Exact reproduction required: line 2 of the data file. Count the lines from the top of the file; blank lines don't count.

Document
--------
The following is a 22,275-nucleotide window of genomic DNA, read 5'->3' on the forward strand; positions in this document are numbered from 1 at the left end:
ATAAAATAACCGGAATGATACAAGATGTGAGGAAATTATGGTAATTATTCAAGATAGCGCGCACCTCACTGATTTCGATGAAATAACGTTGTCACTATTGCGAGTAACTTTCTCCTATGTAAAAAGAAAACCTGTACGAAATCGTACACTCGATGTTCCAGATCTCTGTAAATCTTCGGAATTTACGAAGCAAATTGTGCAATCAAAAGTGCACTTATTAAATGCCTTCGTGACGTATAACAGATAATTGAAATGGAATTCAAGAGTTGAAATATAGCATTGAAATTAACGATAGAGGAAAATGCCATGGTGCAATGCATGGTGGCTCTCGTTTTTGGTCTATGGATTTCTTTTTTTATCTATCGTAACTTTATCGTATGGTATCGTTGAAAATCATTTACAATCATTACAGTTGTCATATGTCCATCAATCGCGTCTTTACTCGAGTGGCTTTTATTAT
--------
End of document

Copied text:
ATAAAATAACCGGAATGATACAAGATGTGAGGAAATTATGGTAATTATTCAAGATAGCGCGCACCTCACTGATTTCGATGAAATAACGTTGTCACTATTGCGAGTAACTTTCTCCTATGTAAAAAGAAAACCTGTACGAAATCGTACACTCGATGTTCCAGATCTCTGTAAATCTTCGGAATTTACGAAGCAAATTGTGCAATCAAAAGTGCACTTATTAAATGCCTTCGTGACGTATAACAGATAATTGAAATGGAATTCAAGAGTTGAAATATAGCATTGAAATTAACGATAGAGGAAAATGCCATGGTGCAATGCATGGTGGCTCTCGTTTTTGGTCTATGGATTTCTTTTTTTATCTATCGTAACTTTATCGTATGGTATCGTTGAAAATCATTTACAATCATTACAGTTGTCATATGTCCATCAATCGCGTCTTTACTCGAGTGGCTTTTATTAT